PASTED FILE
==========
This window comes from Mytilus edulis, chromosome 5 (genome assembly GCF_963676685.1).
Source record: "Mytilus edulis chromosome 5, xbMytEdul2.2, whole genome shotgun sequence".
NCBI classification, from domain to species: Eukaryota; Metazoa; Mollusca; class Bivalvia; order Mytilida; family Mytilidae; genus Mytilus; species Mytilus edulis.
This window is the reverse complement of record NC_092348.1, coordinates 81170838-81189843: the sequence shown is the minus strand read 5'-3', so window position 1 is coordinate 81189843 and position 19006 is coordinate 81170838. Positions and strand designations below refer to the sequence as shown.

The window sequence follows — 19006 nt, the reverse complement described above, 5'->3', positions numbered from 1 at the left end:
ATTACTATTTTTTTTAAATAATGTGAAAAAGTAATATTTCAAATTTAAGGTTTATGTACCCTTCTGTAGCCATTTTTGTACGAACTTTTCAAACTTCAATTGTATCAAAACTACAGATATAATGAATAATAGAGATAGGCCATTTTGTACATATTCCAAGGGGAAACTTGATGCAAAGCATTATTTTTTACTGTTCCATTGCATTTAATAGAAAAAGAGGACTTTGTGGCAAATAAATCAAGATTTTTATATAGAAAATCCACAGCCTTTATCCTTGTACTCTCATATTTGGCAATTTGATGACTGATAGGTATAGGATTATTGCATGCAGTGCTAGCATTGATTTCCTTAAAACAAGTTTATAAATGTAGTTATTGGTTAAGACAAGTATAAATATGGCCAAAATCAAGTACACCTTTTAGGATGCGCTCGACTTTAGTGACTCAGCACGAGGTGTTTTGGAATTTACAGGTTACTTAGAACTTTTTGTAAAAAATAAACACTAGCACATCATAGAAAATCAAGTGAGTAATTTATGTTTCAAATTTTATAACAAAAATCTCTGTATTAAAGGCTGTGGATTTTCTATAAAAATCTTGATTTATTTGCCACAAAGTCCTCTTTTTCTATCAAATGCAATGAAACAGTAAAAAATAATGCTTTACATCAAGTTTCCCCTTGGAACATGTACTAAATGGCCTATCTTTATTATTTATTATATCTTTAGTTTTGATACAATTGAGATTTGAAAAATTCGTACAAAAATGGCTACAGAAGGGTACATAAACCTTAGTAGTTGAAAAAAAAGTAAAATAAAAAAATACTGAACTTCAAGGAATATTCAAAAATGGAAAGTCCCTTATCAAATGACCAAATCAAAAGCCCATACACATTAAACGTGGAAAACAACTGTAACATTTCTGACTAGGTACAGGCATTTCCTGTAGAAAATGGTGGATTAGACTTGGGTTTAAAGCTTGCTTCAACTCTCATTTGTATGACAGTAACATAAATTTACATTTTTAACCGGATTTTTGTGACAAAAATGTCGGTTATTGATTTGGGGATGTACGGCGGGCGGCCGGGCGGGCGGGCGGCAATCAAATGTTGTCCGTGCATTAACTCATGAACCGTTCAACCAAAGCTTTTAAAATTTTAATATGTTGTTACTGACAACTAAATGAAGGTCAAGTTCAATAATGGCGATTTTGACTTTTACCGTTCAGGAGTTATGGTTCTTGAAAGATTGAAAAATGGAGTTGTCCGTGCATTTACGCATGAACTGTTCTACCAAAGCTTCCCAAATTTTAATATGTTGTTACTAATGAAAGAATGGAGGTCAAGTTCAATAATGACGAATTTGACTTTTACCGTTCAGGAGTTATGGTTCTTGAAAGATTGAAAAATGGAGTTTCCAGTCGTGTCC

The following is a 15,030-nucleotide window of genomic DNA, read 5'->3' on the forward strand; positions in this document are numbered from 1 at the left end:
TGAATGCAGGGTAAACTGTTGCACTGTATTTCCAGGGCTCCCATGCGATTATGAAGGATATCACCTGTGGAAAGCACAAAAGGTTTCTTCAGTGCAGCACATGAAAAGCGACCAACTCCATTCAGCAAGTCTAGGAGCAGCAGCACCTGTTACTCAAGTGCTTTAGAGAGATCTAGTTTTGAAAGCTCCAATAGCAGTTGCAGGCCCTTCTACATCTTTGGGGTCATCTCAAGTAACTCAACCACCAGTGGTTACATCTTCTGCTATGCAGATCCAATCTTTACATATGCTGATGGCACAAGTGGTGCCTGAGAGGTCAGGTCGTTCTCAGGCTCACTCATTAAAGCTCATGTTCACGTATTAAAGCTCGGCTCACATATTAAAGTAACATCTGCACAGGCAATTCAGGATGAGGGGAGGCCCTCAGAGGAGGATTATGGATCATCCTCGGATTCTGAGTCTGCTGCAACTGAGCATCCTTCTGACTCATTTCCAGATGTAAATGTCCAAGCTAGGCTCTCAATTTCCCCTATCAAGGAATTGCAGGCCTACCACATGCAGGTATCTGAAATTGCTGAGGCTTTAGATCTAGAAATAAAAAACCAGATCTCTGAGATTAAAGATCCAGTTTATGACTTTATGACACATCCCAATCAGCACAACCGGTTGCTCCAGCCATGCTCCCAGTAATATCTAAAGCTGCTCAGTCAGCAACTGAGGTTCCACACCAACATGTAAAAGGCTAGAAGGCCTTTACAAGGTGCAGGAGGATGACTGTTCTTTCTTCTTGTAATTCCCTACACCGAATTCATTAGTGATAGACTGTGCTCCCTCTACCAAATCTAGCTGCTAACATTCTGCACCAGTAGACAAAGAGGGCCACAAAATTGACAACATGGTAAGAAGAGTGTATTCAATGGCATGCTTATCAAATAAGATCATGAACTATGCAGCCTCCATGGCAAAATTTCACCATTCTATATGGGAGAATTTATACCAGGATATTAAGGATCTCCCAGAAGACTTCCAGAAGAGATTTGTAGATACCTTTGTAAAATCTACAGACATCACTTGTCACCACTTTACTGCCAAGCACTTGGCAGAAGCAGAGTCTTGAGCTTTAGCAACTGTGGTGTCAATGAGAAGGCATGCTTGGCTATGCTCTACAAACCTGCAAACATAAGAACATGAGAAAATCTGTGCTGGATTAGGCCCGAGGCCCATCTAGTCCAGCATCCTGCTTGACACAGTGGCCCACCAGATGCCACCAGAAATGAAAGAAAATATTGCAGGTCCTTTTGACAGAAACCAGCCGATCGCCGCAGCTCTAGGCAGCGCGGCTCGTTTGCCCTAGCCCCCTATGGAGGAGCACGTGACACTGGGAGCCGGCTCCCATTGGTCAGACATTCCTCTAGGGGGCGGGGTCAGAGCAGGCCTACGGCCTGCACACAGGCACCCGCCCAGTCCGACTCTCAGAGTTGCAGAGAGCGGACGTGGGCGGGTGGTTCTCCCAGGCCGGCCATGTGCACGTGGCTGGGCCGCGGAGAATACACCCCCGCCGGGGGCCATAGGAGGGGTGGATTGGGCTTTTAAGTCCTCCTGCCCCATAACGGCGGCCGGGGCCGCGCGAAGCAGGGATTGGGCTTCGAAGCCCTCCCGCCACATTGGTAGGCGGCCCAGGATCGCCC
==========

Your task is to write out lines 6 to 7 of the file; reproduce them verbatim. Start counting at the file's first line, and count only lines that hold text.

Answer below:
ATTACTATTTTTTTTAAATAATGTGAAAAAGTAATATTTCAAATTTAAGGTTTATGTACCCTTCTGTAGCCATTTTTGTACGAACTTTTCAAACTTCAATTGTATCAAAACTACAGATATAATGAATAATAGAGATAGGCCATTTTGTACATATTCCAAGGGGAAACTTGATGCAAAGCATTATTTTTTACTGTTCCATTGCATTTAATAGAAAAAGAGGACTTTGTGGCAAATAAATCAAGATTTTTATATAGAAAATCCACAGCCTTTATCCTTGTACTCTCATATTTGGCAATTTGATGACTGATAGGTATAGGATTATTGCATGCAGTGCTAGCATTGATTTCCTTAAAACAAGTTTATAAATGTAGTTATTGGTTAAGACAAGTATAAATATGGCCAAAATCAAGTACACCTTTTAGGATGCGCTCGACTTTAGTGACTCAGCACGAGGTGTTTTGGAATTTACAGGTTACTTAGAACTTTTTGTAAAAAATAAACACTAGCACATCATAGAAAATCAAGTGAGTAATTTATGTTTCAAATTTTATAACAAAAATCTCTGTATTAAAGGCTGTGGATTTTCTATAAAAATCTTGATTTATTTGCCACAAAGTCCTCTTTTTCTATCAAATGCAATGAAACAGTAAAAAATAATGCTTTACATCAAGTTTCCCCTTGGAACATGTACTAAATGGCCTATCTTTATTATTTATTATATCTTTAGTTTTGATACAATTGAGATTTGAAAAATTCGTACAAAAATGGCTACAGAAGGGTACATAAACCTTAGTAGTTGAAAAAAAAGTAAAATAAAAAAATACTGAACTTCAAGGAATATTCAAAAATGGAAAGTCCCTTATCAAATGACCAAATCAAAAGCCCATACACATTAAACGTGGAAAACAACTGTAACATTTCTGACTAGGTACAGGCATTTCCTGTAGAAAATGGTGGATTAGACTTGGGTTTAAAGCTTGCTTCAACTCTCATTTGTATGACAGTAACATAAATTTACATTTTTAACCGGATTTTTGTGACAAAAATGTCGGTTATTGATTTGGGGATGTACGGCGGGCGGCCGGGCGGGCGGGCGGCAATCAAATGTTGTCCGTGCATTAACTCATGAACCGTTCAACCAAAGCTTTTAAAATTTTAATATGTTGTTACTGACAACTAAATGAAGGTCAAGTTCAATAATGGCGATTTTGACTTTTACCGTTCAGGAGTTATGGTTCTTGAAAGATTGAAAAATGGAGTTGTCCGTGCATTTACGCATGAACTGTTCTACCAAAGCTTCCCAAATTTTAATATGTTGTTACTAATGAAAGAATGGAGGTCAAGTTCAATAATGACGAATTTGACTTTTACCGTTCAGGAGTTATGGTTCTTGAAAGATTGAAAAATGGAGTTTCCAGTCGTGTCC

The following is a 15,030-nucleotide window of genomic DNA, read 5'->3' on the forward strand; positions in this document are numbered from 1 at the left end: